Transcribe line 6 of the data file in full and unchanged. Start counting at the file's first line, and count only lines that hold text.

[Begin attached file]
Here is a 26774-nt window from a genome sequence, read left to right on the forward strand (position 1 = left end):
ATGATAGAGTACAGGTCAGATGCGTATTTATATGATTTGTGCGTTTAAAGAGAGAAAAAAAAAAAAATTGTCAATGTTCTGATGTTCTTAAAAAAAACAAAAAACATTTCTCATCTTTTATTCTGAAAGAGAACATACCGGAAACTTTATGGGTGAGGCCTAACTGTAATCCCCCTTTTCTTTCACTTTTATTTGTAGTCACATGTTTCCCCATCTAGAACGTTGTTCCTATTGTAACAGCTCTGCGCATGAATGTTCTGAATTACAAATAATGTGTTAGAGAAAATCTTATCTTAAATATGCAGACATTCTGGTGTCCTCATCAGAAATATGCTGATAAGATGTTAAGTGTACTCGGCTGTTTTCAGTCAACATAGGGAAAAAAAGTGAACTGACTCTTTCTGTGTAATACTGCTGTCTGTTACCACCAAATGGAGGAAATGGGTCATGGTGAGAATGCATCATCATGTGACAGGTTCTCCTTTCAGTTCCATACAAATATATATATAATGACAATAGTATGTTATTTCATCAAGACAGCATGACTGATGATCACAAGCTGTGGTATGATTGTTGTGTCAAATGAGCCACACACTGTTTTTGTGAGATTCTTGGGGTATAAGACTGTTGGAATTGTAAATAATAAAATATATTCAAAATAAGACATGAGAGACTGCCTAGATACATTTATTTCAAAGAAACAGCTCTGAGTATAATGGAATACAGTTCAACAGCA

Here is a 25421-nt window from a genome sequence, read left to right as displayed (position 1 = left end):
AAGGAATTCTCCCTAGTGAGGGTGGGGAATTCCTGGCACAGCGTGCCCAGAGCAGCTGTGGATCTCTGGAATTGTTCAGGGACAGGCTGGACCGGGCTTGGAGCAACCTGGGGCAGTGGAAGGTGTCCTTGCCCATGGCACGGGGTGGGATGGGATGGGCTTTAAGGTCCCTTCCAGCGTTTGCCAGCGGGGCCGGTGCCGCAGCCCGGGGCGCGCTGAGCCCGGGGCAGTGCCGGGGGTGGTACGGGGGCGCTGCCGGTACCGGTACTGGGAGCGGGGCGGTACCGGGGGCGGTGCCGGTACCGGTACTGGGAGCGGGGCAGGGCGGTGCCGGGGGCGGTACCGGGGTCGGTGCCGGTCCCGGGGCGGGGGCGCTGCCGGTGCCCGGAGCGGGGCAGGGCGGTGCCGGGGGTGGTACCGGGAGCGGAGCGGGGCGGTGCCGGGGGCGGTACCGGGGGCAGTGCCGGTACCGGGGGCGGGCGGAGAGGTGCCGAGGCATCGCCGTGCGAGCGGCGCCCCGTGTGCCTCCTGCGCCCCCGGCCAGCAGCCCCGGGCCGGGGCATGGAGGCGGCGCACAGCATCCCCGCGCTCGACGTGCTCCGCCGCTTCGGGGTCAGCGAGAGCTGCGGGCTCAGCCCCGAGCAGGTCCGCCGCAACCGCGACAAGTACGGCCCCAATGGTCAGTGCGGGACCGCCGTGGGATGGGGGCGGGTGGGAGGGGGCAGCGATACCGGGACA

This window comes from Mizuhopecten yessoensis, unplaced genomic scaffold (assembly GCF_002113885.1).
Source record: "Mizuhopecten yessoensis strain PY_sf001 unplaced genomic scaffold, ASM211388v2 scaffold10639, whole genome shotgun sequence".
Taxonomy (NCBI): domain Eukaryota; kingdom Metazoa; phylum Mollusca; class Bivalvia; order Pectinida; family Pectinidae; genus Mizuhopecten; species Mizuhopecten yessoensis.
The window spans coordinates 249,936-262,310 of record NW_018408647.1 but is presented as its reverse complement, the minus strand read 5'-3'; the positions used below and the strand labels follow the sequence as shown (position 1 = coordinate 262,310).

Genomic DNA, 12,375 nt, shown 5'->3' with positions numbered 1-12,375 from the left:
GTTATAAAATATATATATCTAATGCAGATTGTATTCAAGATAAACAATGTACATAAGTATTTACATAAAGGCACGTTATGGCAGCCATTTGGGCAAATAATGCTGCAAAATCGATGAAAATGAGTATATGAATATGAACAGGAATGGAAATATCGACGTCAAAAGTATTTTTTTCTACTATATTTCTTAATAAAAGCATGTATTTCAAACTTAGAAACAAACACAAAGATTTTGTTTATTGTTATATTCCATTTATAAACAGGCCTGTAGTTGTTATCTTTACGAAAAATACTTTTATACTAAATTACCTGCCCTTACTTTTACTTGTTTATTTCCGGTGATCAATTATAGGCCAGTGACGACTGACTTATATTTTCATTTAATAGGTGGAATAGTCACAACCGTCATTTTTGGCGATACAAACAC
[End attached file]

Source record: "Mizuhopecten yessoensis strain PY_sf001 unplaced genomic scaffold, ASM211388v2 scaffold10639, whole genome shotgun sequence".